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I have to admit, it hasn't been easy. Ever since I read Prof. Menachem Perry's brilliant expose of the judges' verdict in the case of Haim Ramon's wandering tongue (in a recent Haaretz literary supplement), my fingers have been itching to respond. Although I did write something on the case in these pages about two months ago, my column concerned only the technical aspects of the French kiss and not the legal merits of the case or the ruling (or lack thereof).

Written after a close reading of the verdict, Perry's essay included conclusions based solely on the judges' narrative, and proved beyond any reasonable doubt that Ramon not only did not act without thinking, on a whim - according to the judges - but that he tried to kiss the complainant after meticulous planning and flirting on his part, possibly with her partial unwitting compliance. I'll return to this line of defense, but what spurred me to respond was Perry's claim that the judges - two of them female - were taken aback by the age difference between the former minister of justice (56) and the female soldier who was kissed by him against her will (20). "Evidently, the judges do not inhabit the same world as Ramon and thousands of other males aged 56," wrote Perry.

Out of a fear that the professor may have some knowledge about my inner world, I withheld my response until after my 57th birthday last week.

In the meantime, Tel Aviv Magistrate's Court sentenced the former minister to 120 hours of public service and a fine of NIS 15,000 to be paid to the complainant. It did not reverse his conviction, but did exonerate Ramon from guilt on the basis of moral turpitude.

This made me wonder what constitutes "moral turpitude" and who has the authority to decide on such matters. "Moral turpitude" is mentioned in two Basic Laws in the context of the eligibility of an MK or minister for a particular post. In the Basic Law on The Government, it says that if a person has been convicted of an offense and sentenced to prison, and if seven years have not yet passed since the day on which he finished serving his period of punishment, or since the handing down of his sentence - whichever was later - he shall not be appointed minister, unless the chairman of the Central Election Committee states that the circumstances of the offense do not involve moral turpitude. The chairman of the committee shall not so rule if the court determined that the offense involved moral turpitude.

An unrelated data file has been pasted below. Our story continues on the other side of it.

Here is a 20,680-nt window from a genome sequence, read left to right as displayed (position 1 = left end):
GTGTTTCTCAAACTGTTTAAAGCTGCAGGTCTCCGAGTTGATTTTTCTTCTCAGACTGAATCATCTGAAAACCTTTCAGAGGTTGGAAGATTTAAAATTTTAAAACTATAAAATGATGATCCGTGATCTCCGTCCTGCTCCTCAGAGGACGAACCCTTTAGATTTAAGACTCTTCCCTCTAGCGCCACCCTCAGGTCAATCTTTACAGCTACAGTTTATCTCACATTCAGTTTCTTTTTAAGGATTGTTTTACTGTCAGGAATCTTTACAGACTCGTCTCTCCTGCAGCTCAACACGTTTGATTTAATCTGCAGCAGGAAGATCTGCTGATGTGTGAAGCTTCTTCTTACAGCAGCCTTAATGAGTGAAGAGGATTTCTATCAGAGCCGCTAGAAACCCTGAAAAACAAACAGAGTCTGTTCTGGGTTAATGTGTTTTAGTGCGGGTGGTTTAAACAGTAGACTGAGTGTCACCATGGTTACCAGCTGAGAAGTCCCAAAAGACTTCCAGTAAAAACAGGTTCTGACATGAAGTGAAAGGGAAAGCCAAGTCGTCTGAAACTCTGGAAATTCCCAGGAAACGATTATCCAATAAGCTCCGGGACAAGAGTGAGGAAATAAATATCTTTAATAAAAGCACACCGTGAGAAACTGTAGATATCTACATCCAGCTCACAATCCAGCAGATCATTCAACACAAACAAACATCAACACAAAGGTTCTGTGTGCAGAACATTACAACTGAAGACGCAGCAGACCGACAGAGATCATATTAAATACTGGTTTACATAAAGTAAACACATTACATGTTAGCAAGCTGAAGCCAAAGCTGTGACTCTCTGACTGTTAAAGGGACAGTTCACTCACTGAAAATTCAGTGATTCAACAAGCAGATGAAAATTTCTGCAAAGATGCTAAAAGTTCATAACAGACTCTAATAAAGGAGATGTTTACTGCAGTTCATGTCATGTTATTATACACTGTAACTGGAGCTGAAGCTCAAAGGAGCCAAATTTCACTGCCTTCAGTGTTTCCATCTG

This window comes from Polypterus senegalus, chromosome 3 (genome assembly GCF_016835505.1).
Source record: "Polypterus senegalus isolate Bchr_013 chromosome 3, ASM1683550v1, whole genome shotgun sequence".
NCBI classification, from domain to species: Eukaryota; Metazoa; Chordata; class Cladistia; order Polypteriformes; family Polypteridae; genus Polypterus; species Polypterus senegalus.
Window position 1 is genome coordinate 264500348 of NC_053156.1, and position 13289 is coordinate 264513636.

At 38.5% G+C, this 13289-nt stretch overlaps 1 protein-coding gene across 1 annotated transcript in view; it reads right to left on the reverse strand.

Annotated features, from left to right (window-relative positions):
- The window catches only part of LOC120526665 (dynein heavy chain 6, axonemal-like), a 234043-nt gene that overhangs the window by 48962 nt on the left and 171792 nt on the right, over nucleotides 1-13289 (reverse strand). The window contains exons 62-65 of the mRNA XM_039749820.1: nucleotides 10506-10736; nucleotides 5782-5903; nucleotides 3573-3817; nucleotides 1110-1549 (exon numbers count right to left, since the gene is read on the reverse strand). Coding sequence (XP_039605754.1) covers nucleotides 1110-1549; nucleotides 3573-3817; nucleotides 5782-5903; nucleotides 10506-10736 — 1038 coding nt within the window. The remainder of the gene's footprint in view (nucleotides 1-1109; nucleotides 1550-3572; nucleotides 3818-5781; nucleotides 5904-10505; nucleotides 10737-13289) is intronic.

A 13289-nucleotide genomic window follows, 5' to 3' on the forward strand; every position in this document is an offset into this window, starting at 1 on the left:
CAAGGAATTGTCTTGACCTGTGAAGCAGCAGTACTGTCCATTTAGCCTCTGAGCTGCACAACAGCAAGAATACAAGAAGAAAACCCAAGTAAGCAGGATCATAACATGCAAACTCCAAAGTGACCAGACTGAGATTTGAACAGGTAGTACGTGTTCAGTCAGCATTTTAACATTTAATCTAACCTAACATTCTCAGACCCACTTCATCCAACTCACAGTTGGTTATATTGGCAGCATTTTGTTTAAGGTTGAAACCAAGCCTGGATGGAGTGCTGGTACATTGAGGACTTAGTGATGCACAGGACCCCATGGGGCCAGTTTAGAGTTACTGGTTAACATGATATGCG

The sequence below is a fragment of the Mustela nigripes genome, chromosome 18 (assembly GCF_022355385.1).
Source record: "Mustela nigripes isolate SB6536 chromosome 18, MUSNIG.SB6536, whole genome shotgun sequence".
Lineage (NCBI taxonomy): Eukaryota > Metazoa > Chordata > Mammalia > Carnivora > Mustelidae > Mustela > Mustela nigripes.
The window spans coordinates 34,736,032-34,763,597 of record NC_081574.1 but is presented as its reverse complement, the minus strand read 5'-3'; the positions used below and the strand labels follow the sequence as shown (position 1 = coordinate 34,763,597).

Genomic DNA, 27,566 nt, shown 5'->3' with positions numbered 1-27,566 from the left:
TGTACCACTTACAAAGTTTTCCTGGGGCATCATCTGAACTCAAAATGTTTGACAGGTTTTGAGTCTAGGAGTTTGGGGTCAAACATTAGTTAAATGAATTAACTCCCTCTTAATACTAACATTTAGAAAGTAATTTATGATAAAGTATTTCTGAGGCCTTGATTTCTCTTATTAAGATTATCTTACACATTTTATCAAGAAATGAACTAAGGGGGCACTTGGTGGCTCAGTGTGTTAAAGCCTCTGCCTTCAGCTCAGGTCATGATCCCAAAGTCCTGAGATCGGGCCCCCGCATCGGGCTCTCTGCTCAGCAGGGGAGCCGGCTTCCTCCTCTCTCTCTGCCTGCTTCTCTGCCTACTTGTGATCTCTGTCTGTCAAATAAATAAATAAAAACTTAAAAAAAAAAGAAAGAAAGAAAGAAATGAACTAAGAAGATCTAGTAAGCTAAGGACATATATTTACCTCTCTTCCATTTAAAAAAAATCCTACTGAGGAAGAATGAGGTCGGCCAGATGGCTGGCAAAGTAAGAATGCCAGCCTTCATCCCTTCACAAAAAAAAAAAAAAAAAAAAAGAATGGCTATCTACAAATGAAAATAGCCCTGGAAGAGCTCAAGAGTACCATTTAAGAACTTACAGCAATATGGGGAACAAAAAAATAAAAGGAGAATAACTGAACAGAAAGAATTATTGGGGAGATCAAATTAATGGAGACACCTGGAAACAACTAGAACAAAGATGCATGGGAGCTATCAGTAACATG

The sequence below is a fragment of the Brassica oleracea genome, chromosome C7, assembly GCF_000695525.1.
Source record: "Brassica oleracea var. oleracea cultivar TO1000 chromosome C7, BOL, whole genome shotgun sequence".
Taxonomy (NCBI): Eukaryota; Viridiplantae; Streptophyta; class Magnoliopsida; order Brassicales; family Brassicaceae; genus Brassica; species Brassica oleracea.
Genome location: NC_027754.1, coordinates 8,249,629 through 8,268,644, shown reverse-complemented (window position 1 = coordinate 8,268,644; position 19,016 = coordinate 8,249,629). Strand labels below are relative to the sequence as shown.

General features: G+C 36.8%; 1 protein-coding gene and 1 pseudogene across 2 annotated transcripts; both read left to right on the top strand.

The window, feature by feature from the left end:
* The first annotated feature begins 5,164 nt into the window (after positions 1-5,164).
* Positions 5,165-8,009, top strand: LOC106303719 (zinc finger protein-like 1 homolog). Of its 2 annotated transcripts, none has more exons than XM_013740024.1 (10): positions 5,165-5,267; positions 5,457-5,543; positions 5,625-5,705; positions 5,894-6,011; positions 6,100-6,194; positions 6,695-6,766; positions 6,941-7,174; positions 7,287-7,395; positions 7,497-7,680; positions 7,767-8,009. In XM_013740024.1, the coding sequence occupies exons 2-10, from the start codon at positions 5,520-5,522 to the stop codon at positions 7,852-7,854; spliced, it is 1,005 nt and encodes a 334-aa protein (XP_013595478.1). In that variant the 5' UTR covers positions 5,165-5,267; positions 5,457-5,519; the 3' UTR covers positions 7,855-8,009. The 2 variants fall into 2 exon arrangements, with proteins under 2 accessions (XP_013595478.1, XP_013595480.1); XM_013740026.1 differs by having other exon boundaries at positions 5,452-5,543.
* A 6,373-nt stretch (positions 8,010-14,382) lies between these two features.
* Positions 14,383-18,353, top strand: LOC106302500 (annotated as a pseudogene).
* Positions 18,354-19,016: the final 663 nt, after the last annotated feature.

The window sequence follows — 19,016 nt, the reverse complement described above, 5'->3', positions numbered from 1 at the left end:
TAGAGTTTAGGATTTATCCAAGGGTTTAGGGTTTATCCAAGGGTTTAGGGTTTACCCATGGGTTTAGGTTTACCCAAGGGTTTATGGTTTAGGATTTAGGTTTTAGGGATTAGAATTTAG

Other court options

A similar clause in the Basic Law on The Knesset defines crime and the period of punishment, but does not define moral turpitude. Moral turpitude is not defined by what it is, but rather by what it prevents one found guilty of it to be. A former convict can be elected to the Knesset or made a minister, provided he was not found guilty of a crime involving moral turpitude. If the accused happens to be a minister or MK, he needs the courts' decision concerning the moral turpitude that his crime involves, so as not to leave the issue at the mercy of the chairman of the Central Election Committee - or, God forbid, of the voters.

Maybe it would be advisable to give courts the option of exonerating a person who's accused of being guilty of a particular crime according to the law, while still allowing them to define the deed in question as involving moral turpitude? Apparently, that was what the High Court justices were attempting to do when they exonerated Yaakov Ganot of the charges against him, while censuring his conduct in their verdict. Ganot, prior to withdrawing his candidacy for the post of chief of police, raised the issue of such a stain on his record paling over time to the point of disappearing entirely.

With respect to Ramon, based on the case for the defense as presented by Prof. Perry in his take on the verdict, we have a minister of the government who, on his way to a special meeting of the cabinet, on the eve of war, has the time and presence of mind to plan and execute a campaign of conquest involving a young soldier of the female gender. During the cabinet meeting he finds time to save her number in the memory of his cell phone. There is little doubt that he did not know how to prioritize, flirting at the wrong time and in the wrong place. If this is done by a government minister on the eve of war, then there's moral turpitude here, even without the court's sanction.

So, how do we know what deserves to be treated as moral turpitude? How can one know about this - especially at a time when Minister of Justice Daniel Friedmann (who was appointed to his post after Ramon was indicted) is considering the possibility of dealing with persons guilty of minor crimes, like petty theft, via administrative measures instead of bringing them before a court of law? Maybe we should opt for different grades of moral turpitude, like turpitude lite, or green turpitude with pink dots, or a suspended-sentence-with- community-service moral turpitude?

The Hebrew word for moral turpitude, kalon, is mentioned in the Bible 10 times, five of them in Proverbs. Three of those times the word kalon is used in conjunction with lips and tongues. For instance Proverbs 18:1-8: "Through desire a man, having separated himself, seeketh and intermeddleth with all wisdom. A fool hath no delight in understanding, but that his heart may discover itself. When the wicked cometh, then cometh also contempt, and with ignominy reproach. The words of a man's mouth are as deep waters, and the wellspring of wisdom as a flowing brook. It is not good to accept the person of the wicked, to overthrow the righteous in judgment. A fool's lips enter into contention, and his mouth calleth for strokes. A fool's mouth is his destruction, and his lips are the snare of his soul."

I know one should not call a minister of the government "a fool," of course. Unless his deeds speak louder than his words.